Addressing Racial Health Inequities
Part XV: Yes, Now is the Perfect Time to Talk Healthcare in America
Note: This post is one part of my series, Yes, Now is the Perfect Time to Talk Healthcare in America, which provides an in-depth look at the current healthcare system so that it can be reformed. Click the link or scroll to the bottom to check out the other posts in the series.
I believe that incentivizing and repositioning young healthcare professionals, like primary physicians, can make an immediate impact on racial health inequities. It can greatly aid minority, working class, and rural communities that need access. However, I would be remiss if I did not underscore the stark and systemic health inequities that exist for the Black and Brown communities in America. I can’t pretend that simply providing health insurance and moving around some young health professionals will solve the problem. It will help, but we must go much further.
The racial health gap in America does not exist in isolation. It manifests as part of interconnected institutional failures: health, housing, education, economic, and justice. With this in mind, perhaps some health-specific strategies can produce tangible improvements and bleed into these other areas as well.
Corporate Community Wellness Strategy
From a health standpoint alone, I believe the best reform we can make will affect generational change. I see preventative health as that mechanism. I think we can use a few different strategies in this direction.
First, I believe that in our urban centers, large corporations have an obligation to better serve their surrounding communities. For under-served, local communities, they should contribute to premiums and out-of-pocket expenses related to well-baby and well-child visits, cancer screenings, and medication costs.
As previously discussed, hospital systems continue to consolidate along with many industry sectors. It would be easy to say that America should simply enforce the antitrust laws already on the books but realities exist. Monopolistic activities litter the healthcare system, and America can remedy this de facto situation. Legislative action can create accountability which, through the legal system, has been sidestepped.
I believe large enterprise has an obligation to aid the lifeblood of their cities and communities. And, I think it should include more than employment and value for shareholders.
I also think this commitment tackles healthcare from an alternative angle. Corporations will possess a greater stake in their local communities and have an incentive to work with their health insurance partners to drive down prices. I don’t hold any animosity toward big business. In many ways, they already help communities and have robust charitable arms. Still, I believe the levers of government can play a role when more is needed and how to guide it. Perhaps, this approach will create avenues for under-served communities to gain access to private care and otherwise inaccessible treatment pathways.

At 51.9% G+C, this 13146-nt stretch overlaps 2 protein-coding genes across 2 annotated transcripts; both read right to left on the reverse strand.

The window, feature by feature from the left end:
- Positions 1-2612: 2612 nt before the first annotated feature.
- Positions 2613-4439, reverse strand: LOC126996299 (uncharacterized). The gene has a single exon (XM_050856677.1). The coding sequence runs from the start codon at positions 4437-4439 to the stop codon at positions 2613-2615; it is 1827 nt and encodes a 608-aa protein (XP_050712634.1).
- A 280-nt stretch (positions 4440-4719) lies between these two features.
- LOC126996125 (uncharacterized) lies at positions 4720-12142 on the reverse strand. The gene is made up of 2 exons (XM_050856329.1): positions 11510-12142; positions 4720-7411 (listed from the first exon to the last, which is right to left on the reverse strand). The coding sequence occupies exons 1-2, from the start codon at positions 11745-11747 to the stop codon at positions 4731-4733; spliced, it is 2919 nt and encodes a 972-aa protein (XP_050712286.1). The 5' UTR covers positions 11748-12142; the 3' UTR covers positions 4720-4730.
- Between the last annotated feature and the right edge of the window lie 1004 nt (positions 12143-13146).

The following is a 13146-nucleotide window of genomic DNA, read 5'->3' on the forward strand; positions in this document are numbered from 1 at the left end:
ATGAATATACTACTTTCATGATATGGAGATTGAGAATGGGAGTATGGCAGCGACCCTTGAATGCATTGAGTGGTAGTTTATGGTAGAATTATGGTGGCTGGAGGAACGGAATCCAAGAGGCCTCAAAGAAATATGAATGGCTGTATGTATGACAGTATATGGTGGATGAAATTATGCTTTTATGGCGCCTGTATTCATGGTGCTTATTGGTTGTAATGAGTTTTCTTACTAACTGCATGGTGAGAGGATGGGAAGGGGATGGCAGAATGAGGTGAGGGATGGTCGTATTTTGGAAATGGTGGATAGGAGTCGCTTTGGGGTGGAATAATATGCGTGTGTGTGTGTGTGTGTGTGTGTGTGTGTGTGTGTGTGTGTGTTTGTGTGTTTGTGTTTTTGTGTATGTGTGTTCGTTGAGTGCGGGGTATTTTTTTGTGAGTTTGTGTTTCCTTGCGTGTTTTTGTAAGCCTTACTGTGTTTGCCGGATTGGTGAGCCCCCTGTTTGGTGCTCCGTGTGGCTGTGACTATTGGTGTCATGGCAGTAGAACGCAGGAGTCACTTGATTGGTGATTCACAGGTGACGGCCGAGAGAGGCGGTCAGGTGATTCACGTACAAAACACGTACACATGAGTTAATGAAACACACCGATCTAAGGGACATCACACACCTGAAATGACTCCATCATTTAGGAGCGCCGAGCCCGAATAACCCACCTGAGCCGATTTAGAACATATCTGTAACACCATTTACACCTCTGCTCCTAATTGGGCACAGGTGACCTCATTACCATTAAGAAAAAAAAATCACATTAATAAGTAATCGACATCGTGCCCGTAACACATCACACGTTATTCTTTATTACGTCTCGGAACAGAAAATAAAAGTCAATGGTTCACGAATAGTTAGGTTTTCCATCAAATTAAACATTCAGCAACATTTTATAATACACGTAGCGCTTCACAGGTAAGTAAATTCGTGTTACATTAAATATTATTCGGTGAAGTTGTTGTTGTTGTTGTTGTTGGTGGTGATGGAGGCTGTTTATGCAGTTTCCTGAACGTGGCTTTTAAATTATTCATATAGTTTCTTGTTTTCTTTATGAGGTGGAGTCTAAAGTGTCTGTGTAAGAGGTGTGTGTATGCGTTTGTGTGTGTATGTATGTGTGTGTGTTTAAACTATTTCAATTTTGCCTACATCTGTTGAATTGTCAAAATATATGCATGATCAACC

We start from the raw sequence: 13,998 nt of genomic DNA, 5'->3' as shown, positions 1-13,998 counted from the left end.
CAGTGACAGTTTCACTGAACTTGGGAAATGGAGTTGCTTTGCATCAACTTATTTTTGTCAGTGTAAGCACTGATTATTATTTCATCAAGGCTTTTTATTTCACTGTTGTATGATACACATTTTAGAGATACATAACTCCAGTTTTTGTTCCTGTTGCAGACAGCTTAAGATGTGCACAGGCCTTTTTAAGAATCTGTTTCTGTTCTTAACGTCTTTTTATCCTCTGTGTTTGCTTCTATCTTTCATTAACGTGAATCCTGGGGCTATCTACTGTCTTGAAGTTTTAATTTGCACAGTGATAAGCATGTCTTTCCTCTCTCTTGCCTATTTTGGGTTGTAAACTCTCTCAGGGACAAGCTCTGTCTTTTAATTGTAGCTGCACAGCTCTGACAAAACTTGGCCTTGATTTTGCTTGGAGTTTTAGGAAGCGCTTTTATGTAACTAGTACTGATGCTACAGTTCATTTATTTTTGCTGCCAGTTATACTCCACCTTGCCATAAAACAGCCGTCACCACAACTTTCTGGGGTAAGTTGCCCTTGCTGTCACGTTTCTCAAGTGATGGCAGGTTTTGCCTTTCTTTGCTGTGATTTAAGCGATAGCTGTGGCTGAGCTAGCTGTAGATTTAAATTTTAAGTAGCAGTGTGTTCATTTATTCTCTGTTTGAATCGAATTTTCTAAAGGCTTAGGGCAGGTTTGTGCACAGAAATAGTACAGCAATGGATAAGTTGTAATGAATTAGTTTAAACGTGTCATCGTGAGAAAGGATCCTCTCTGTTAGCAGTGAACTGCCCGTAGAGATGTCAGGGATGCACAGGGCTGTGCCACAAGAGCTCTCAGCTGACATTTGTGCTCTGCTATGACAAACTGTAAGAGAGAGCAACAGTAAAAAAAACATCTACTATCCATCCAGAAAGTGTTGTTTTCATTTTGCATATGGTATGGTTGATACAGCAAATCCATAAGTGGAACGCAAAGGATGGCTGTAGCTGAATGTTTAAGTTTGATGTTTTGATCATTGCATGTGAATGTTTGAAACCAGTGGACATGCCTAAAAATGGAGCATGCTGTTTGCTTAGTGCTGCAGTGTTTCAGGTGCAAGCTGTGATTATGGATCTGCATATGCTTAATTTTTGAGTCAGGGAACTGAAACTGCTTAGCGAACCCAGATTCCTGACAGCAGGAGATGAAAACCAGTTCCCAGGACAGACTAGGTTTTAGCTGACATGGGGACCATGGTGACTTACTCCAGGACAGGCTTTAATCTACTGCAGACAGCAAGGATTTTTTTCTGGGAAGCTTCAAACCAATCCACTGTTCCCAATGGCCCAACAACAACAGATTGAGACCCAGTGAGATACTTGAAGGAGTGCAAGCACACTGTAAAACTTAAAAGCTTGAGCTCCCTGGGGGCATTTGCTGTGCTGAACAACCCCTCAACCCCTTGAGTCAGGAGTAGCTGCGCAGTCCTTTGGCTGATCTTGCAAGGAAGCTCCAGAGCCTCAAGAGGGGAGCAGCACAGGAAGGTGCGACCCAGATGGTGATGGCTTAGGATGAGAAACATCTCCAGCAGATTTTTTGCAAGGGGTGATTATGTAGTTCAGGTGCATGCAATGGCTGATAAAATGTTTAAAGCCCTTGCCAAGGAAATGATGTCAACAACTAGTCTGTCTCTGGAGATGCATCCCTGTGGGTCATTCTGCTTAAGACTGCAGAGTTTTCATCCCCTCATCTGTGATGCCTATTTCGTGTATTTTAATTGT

Sister-City Community Ratings
Second, for private insurance, I would build on the community ratings reform legislated in the Affordable Care Act. Under the law, insurers cannot raise premiums based on health status, medical claims, preexisting conditions, gender, race, and most other factors. Instead, the risk must be pooled to create a more even community rating. However, we know that communities themselves can greatly vary and housing, in affect, partitioned.
Community ratings impact many segments of lower-income, Black and Brown communities. It anonymizes risk and creates a burden-sharing apparatus. However, I believe we can do more for those who don’t qualify.
In practice, housing and funding go hand in hand. Often, they are inefficiently siphoned to wealthier communities. Therefore, cycles, where funding does not reach the communities most in need, perpetuate. Unfortunately, this disproportionately impacts minority communities.
This situation often functions as a modern form of redlining. Funding isn’t only re-directed away from lower-income housing. It’s often given to public schools, medical centers, and businesses located in higher-income areas as well. While moving is often highlighted as an option, lower-income individuals are often priced out.
I would require state legislators to design sister-city community ratings. For instance, I would pair community ratings for an upper-middle class with a lower-middle class community. For individuals who receive employer-based insurance in lower-income communities, this would make impactful gains. While based on wealth disparities and on a sliding scale, the racial health inequity gap would winnow.
I imagine some would argue that middle class communities might see their premiums increase and, in the short run, this might be true. I see this as more of an investment into our country than as a tax burden. In the long run, if this measure can be choreographed with more individuals switching to government-based insurance, the impact would be widely offset. Once under a singular program, risk will be flattened through spread.
Like the corporate community wellness strategy, this will give more advantaged communities incentive to improve the health equity of their sister cities and increase lower-income community mobility. I think it would be important to put an independent commission in place to ensure that actual health standards are improving rather than gentrification. This way, wealthier communities must tackle rather than displace the shared risk.
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